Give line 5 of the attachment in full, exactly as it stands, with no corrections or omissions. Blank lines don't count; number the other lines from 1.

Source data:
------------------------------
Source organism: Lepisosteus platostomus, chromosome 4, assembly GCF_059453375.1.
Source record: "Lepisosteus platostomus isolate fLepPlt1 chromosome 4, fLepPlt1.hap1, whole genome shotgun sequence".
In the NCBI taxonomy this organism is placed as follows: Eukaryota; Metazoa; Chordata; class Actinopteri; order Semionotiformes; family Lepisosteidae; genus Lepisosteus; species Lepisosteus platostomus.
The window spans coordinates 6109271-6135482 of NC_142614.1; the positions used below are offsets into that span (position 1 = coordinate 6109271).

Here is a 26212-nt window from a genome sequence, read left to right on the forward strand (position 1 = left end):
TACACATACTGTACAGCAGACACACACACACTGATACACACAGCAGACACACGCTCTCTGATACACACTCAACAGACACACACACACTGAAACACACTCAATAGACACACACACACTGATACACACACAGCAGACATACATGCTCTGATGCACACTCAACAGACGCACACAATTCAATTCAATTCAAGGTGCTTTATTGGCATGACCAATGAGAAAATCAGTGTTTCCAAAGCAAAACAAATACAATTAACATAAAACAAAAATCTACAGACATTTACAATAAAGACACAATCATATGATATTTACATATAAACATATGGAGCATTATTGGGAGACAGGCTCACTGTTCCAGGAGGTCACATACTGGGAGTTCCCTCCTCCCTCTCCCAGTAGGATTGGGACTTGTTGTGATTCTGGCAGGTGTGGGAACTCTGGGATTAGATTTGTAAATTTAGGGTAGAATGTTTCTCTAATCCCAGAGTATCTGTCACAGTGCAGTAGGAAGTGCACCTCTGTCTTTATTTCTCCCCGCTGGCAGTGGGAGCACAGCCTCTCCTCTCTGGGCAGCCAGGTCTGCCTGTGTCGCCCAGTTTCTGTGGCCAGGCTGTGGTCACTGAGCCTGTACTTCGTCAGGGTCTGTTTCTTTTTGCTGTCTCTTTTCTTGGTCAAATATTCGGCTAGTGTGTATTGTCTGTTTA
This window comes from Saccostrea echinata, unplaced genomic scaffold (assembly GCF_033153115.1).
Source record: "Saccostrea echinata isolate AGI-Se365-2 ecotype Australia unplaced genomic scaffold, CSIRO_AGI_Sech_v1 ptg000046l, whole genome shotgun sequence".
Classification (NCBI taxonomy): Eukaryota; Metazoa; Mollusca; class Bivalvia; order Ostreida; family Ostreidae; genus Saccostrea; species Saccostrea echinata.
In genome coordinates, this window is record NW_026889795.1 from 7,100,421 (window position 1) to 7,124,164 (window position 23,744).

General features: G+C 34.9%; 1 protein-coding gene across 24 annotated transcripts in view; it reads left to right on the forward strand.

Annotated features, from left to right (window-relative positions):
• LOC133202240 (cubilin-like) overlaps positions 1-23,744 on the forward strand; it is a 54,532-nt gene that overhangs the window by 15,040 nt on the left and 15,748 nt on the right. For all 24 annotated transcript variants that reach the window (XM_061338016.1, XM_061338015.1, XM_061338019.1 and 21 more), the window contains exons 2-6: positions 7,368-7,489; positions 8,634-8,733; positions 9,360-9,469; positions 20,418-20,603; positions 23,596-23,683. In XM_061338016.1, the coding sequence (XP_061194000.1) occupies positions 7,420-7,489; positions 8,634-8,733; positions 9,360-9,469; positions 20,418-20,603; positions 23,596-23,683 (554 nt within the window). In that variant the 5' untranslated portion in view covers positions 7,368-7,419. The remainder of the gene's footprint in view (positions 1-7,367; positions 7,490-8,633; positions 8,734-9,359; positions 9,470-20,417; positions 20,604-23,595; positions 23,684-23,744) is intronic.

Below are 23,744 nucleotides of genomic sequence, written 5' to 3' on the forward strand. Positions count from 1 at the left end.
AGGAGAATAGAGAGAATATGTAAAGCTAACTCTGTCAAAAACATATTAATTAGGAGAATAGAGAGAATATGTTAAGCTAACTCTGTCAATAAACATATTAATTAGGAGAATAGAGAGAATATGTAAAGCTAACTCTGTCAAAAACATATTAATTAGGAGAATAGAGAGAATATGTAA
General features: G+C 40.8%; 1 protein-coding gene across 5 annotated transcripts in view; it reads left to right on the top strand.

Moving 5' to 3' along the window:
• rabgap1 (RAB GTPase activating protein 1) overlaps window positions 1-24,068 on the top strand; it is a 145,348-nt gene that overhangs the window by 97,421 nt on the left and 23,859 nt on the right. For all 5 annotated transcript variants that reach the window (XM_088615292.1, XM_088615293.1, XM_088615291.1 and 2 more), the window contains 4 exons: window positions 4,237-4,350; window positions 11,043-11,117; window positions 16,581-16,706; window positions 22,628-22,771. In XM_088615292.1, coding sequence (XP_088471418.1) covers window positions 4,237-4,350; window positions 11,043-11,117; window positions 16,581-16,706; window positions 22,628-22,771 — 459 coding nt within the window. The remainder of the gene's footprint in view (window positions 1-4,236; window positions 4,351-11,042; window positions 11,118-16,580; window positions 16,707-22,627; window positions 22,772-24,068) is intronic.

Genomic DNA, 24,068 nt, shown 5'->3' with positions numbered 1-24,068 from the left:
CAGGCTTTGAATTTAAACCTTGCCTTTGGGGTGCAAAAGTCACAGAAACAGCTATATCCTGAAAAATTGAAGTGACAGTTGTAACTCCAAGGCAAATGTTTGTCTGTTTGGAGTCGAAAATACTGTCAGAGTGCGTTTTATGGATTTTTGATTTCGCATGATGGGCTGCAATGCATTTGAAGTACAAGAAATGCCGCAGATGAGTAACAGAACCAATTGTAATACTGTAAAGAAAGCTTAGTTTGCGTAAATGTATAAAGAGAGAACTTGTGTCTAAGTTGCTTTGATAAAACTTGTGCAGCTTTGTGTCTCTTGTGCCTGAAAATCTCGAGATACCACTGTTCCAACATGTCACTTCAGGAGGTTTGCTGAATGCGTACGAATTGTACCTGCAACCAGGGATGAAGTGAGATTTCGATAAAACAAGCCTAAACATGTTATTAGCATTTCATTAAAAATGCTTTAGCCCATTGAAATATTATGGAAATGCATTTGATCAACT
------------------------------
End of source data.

Here is a 26212-nt window from a genome sequence, read left to right on the forward strand (position 1 = left end):